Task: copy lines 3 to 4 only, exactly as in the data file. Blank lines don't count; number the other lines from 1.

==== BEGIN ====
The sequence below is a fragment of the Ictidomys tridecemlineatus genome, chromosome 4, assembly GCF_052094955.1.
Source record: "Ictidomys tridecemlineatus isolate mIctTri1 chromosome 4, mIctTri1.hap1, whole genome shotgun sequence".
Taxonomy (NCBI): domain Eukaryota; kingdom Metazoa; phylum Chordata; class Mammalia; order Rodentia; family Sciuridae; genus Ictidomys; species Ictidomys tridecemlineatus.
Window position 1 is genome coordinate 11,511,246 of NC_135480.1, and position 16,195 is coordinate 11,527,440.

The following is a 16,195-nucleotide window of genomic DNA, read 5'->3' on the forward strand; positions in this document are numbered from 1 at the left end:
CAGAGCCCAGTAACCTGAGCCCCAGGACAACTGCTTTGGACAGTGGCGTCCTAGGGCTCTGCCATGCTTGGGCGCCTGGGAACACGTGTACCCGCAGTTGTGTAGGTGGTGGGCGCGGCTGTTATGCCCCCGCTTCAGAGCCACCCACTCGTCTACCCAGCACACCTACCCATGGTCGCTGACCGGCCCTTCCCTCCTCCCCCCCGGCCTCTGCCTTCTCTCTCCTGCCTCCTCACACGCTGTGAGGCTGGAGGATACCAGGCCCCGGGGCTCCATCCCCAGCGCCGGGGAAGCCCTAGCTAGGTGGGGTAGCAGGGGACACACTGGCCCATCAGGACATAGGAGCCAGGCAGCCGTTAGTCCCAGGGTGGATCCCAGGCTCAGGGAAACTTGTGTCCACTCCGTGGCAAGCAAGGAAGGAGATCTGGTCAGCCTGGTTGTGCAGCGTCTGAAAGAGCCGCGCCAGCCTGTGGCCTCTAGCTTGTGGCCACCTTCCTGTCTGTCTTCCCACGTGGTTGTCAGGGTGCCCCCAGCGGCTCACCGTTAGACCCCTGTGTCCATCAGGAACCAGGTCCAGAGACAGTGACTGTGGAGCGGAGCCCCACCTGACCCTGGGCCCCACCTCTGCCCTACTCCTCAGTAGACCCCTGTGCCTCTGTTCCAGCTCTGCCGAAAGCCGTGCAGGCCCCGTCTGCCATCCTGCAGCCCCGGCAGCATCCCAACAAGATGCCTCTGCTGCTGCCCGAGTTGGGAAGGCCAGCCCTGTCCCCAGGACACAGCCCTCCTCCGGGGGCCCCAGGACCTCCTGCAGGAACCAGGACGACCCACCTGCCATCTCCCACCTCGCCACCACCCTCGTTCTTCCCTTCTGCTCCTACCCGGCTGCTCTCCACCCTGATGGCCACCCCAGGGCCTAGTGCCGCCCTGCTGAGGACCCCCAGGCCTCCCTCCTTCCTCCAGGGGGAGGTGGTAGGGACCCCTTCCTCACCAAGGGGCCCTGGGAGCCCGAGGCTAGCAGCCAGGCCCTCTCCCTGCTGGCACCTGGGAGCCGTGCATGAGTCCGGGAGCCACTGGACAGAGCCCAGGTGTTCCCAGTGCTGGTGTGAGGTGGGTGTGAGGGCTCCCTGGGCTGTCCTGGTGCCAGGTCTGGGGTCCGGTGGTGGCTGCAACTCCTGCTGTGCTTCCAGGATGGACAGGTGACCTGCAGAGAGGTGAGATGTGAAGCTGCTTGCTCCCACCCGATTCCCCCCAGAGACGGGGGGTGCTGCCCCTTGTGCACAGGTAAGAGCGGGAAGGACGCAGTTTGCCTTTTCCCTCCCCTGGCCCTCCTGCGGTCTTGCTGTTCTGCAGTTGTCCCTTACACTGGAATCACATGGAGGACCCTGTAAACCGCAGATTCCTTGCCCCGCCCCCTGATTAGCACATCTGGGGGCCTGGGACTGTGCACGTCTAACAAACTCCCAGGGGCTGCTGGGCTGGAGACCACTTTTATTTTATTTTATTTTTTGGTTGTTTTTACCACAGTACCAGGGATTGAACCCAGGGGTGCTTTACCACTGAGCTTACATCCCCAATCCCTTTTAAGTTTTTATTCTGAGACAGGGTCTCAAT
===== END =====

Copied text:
Taxonomy (NCBI): domain Eukaryota; kingdom Metazoa; phylum Chordata; class Mammalia; order Rodentia; family Sciuridae; genus Ictidomys; species Ictidomys tridecemlineatus.
Window position 1 is genome coordinate 11,511,246 of NC_135480.1, and position 16,195 is coordinate 11,527,440.